Though it may seem improbable, the Ithaca of over a century ago was home to a small but vibrant silent film industry. Centering on the work of brothers Theodore and Leopold Wharton and their studio in Stewart Park (then known as Renwick Park), a diverse cast of imported and local talent helped to pioneer the golden age of the movie serial. Between 1914 and 1919, the two capitalized on Ithaca’s diverse natural scenery, cosmopolitan atmosphere and enthusiastic citizenry.
Combining strong female leads, convoluted action-adventure plots, and daring stuntwork—usually performed by the principals themselves—Wharton Studio serials such as “The Exploits of Elaine” (1914), “Beatrice Fairfax” (1916) and “Patria” (1917) brought the brothers fame and pioneered lasting artistic conventions. Slightly later, feature-length films such as “The Lottery Man” (1916) and “The Great White Trail” (1917) explored weightier dramatic and sociopolitical themes.
But it was over all too soon. Mounting debts, personal squabbles and a rapidly changing industry—consolidating in Hollywood—forced the Whartons to close up shop in 1919. The two soon went their separate ways: Theodore to California and Leopold to Texas. Neither was able to recreate their earlier success. Printed on flammable nitrate film stock, much of the brothers’ work has been lost.
Written by Barbara Tepa Lupack and published last month by Cornell University Press, “Silent Serial Sensations: The Wharton Brothers and the Magic of Early Cinema,” is the first book-length treatment of this exciting historical episode. It’s an important, if sometimes dutifully plodding, contribution.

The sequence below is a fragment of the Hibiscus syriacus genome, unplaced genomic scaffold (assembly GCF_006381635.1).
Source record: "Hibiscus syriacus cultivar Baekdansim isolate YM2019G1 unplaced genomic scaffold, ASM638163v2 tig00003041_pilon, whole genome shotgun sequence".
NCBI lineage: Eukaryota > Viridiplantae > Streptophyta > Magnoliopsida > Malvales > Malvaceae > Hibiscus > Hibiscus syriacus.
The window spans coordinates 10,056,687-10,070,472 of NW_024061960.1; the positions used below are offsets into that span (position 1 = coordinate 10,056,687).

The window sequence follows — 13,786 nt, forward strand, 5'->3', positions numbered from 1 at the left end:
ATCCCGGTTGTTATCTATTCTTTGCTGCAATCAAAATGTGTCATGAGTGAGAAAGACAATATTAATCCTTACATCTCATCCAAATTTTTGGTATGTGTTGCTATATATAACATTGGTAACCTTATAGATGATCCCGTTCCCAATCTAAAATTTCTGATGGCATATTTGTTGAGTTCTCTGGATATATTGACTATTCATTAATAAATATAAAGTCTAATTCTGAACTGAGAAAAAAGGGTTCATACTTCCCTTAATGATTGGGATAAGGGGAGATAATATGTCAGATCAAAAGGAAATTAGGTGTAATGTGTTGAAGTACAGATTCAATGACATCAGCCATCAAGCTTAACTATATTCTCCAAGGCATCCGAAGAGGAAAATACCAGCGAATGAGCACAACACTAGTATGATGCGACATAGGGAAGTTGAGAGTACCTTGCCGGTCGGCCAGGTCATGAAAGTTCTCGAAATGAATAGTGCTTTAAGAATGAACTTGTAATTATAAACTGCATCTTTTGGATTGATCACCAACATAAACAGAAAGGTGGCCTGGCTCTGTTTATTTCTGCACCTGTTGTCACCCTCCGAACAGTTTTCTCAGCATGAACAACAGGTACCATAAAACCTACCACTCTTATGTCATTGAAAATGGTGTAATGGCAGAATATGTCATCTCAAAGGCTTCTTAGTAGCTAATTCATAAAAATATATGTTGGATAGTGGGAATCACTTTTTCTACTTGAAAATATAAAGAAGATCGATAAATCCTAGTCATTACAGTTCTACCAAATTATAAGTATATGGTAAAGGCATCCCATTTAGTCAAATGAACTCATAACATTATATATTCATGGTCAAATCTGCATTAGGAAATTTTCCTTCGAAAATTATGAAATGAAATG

Lupack, a former academic dean at SUNY Empire State College in Rochester, is a distinguished literary and film scholar, with interests ranging from adaptations of the Arthurian mythos to early “race” filmmaking. “Sensations” weaves together brief plot summaries and more detailed analyses with—arguably the most fascinating tale of all—the story of Ithaca’s rise and fall as a moviemaking capital.
Although written with a distinctly academic tone and concerns, Lupack’s book will be of interest to anybody with a serious interest in silent film or local history. Before delving into the early biographies of the Whartons, the author begins with an enlightening discussion of the film serial. She investigates the serial’s roots in earlier popular literature and the genre’s refraction of topical subject matter into a developing nation-wide popular culture. Subsequent chapters trace a chronological path with the emphasis on the years of and immediately surrounding World War I.
Both Theodore (1875-1931), born in Milwaukee, and Leopold (1870-1927), born in Manchester, England, grew up in Dallas and had diverse early careers in show business —eventually moving from theatre to moving pictures. Theo, taking the lead, worked as a writer, producer, and director for such prominent companies as Edison, Kalem, and Pathé. En route to visit relatives in Ludlowville, he filmed a Cornell-Penn State football game as “Cornell Football Days,” a 1912 short for Essanay Studios. He fell in love with the area and—following a 1913 summer stint running Essanay’s “Special Eastern” spinoff here—he established a local studio the following year with Leo. The Renwick complex, built on a former amusement park site, followed in 1915.
Over the next few years, Wharton Studio was one of the country’s leading independent producers, putting Ithaca on the cultural map in a way not seen since. Stars like Pearl White (“Elaine”), Irene Castle (“Patria”), Francis X. Bushman, and Lionel Barrymore brought a rare glamour to town, capturing the memories of many Ithacans.
“Sensations” is greatly enlivened by its local color, with anecdotes drawing from the Ithaca and Cornell press of the time as well as trade publications and personal archives. There’s something absurd and fantastic about this time, which Lupack captures well.
Besides her own work and that of other academic film historians, Lupack’s book builds on Ithaca’s strong tradition of popular local history and cultural celebration. Particularly notable is the Wharton Studio Museum, founded in 2009 by Diana Riesman and Constance Bruce as the Ithaca Motion Picture Project and currently directed by Riesman. After a decade of exhibitions, screenings, and talks, the WSM hopes to renovate the Whartons’ main studio building, beginning in the fall, as a permanent museum focusing on local film history.
According to Riesman, “Sensations” is “available to order locally through Buffalo Street Books, or wherever books are sold.”